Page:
April 23, 2024

Uncovering The Genetic Predisposition Of Bilateral Wilms Tumor

Researchers at St. Jude Children’s Research Hospital have conducted a comprehensive analysis to unravel the factors contributing to the predisposition of bilateral Wilms tumor—a condition characterized by the development of tumors in both kidneys—in children. This groundbreaking work not only has implications for counseling patient families but also for guiding treatment decisions and informing the design of future clinical trials. The study, published in Nature Communications, sheds light on the genetic and epigenetic abnormalities that drive the development of the disease.

Treating bilateral Wilms tumor is more complicated compared to when the tumor occurs in just one kidney, as removing both kidneys would eliminate renal function. Instead, patients usually undergo chemotherapy to shrink the tumors before opting for organ-sparing surgery to remove the tumors without removing the entire kidney. The researchers at St. Jude, in collaboration with the Children’s Oncology Group study, were able to gather a large cohort of bilateral Wilms tumor samples, making it the largest reported cohort for this disease. They then conducted various analyses such as whole exome sequencing, whole genome sequencing, RNA-sequencing, and DNA methylation analyses to identify the factors contributing to the predisposition.

Through their analysis, the researchers identified several genomic events that predispose patients to bilateral Wilms tumor. These include pre-zygotic germline (inherited) variants, such as WT1, NYNRIN, TRIM28, and BRCA-related genes, which are detectable in blood samples. Additionally, the researchers also discovered an epigenetic mechanism that causes predisposition. They found post-zygotic hypermethylation at 11p15.5 H19/ICR1 to be associated with bilateral Wilms tumor. DNA methylation is a biological process where methyl groups are added to DNA, influencing gene expression. In this case, abnormal hypermethylation on the copy of chromosome 11p15.5 inherited from the mother leads to increased gene expression, specifically the IGF2 gene, which has been previously implicated in predisposition.

Interestingly, the researchers observed the hypermethylation at 11p15.5 in the blood of patients with bilateral Wilms tumor, not just in the tumor or non-diseased kidney. This hypermethylation signature was found at higher levels than in patients with unilateral Wilms tumor or healthy individuals. Furthermore, the researchers also found that a pair of bilateral tumors from the same patient shared very few somatic mutations, indicating that there are multiple ways in which genomes predispose patients to develop bilateral Wilms tumor. This highlights the importance of conducting further research to determine the frequency and interplay of these predisposing events across a larger cohort.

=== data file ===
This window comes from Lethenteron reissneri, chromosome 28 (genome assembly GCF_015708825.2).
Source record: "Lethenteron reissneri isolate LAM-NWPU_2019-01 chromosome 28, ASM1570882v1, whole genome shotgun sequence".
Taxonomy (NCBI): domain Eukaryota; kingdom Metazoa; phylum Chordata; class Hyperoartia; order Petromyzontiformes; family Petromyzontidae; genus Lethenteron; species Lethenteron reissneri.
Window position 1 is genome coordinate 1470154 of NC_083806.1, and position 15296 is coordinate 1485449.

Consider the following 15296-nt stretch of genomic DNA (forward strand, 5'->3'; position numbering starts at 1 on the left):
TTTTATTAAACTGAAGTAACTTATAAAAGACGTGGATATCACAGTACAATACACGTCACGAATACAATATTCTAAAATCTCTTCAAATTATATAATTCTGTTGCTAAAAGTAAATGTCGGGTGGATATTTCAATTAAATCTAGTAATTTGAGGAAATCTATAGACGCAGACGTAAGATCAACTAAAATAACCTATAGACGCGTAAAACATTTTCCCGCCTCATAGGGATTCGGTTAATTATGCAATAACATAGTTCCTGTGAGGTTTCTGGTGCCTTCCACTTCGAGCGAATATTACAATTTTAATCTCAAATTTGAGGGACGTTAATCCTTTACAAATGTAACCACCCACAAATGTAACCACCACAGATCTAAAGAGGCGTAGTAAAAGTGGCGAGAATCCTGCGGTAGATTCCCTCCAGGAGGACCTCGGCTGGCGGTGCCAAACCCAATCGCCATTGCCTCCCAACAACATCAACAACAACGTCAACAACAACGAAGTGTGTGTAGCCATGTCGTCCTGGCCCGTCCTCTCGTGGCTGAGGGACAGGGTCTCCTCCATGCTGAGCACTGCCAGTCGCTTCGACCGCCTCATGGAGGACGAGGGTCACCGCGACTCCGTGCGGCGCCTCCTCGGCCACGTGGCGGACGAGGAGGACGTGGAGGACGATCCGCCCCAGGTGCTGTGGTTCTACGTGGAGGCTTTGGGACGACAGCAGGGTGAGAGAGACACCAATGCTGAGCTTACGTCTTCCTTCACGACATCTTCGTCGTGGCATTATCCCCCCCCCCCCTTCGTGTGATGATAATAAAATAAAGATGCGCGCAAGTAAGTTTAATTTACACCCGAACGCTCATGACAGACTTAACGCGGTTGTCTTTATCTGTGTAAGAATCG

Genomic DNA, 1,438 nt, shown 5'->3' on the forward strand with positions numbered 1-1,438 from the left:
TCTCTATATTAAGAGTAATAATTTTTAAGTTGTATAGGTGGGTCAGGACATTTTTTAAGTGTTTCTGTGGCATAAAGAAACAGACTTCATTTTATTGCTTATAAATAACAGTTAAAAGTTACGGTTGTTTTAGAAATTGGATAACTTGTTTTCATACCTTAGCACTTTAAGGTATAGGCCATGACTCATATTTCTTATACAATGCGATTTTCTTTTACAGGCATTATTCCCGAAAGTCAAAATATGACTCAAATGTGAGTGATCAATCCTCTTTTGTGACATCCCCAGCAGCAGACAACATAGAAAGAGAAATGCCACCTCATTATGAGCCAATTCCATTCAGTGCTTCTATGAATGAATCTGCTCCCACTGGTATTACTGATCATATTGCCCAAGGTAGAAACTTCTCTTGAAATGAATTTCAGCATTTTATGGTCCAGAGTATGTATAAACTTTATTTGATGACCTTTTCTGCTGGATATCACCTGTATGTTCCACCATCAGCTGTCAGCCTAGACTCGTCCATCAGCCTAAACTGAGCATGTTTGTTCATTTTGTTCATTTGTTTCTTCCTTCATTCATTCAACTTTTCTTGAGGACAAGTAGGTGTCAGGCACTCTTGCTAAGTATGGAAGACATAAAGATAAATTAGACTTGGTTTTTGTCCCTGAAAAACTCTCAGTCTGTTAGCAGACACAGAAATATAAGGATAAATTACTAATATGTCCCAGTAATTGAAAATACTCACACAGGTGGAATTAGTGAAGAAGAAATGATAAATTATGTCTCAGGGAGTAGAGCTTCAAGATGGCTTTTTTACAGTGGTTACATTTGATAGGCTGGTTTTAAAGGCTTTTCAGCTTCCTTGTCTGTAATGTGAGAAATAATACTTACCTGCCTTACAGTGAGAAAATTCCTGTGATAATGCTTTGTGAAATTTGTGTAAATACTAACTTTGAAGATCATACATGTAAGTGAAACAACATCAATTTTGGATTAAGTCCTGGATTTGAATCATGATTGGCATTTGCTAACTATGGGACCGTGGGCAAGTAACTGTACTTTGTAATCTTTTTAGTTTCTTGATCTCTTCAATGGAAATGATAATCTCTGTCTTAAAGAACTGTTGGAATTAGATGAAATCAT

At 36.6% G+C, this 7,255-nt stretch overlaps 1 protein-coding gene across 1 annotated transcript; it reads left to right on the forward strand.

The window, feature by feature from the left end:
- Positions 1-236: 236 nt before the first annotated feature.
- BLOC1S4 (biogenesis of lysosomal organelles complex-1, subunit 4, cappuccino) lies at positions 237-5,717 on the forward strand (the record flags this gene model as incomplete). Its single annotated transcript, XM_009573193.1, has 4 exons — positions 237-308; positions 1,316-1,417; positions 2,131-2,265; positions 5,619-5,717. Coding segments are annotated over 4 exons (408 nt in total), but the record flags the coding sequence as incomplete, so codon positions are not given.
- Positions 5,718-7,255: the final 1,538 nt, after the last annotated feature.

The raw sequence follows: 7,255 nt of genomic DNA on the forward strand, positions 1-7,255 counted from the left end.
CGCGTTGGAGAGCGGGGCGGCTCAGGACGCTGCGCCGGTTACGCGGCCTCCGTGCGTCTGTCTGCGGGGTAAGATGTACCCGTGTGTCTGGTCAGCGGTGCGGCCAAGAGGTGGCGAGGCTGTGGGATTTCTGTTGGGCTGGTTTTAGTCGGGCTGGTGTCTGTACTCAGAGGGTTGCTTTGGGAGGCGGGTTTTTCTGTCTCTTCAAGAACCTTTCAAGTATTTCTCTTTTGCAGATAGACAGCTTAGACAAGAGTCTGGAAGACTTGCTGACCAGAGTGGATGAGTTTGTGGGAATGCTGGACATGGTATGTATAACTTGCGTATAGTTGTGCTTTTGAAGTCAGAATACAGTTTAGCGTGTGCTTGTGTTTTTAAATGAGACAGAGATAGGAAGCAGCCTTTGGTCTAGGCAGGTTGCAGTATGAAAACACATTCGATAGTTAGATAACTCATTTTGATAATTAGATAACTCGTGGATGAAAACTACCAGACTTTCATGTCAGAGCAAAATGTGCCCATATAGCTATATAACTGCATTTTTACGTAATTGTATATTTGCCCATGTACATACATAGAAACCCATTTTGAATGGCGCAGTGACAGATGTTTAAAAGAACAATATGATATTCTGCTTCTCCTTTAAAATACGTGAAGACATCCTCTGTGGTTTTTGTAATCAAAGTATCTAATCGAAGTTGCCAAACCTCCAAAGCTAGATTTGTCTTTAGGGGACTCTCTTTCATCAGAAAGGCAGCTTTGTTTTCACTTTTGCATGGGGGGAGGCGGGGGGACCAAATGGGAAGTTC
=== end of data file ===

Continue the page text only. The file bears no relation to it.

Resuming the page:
Wilms tumor is the most common kidney cancer in children, but only a small percentage of patients (5-7%) are diagnosed with bilateral Wilms tumor. These patients are diagnosed at a younger age and often have precursor lesions called nephrogenic rests. For years, researchers have suspected that bilateral Wilms tumor occurs due to a convergence of pre- and post-zygotic genomic effects—two or more genetic hits that collectively drive predisposition. The work done by the St. Jude team provides support for the concept of mosaicism, where these predisposing genetic or epigenetic abnormalities are present in some cells but not all cells in the body.

Based on these groundbreaking findings, researchers are already exploring ways to incorporate this knowledge in the design of future clinical trials for Wilms tumor. The hope is that these findings will become prospective biomarkers for treatment response and prognosis, improving the outcomes for patients with bilateral Wilms tumor.

1. Source: Coherent Market Insights, Public sources, Desk research
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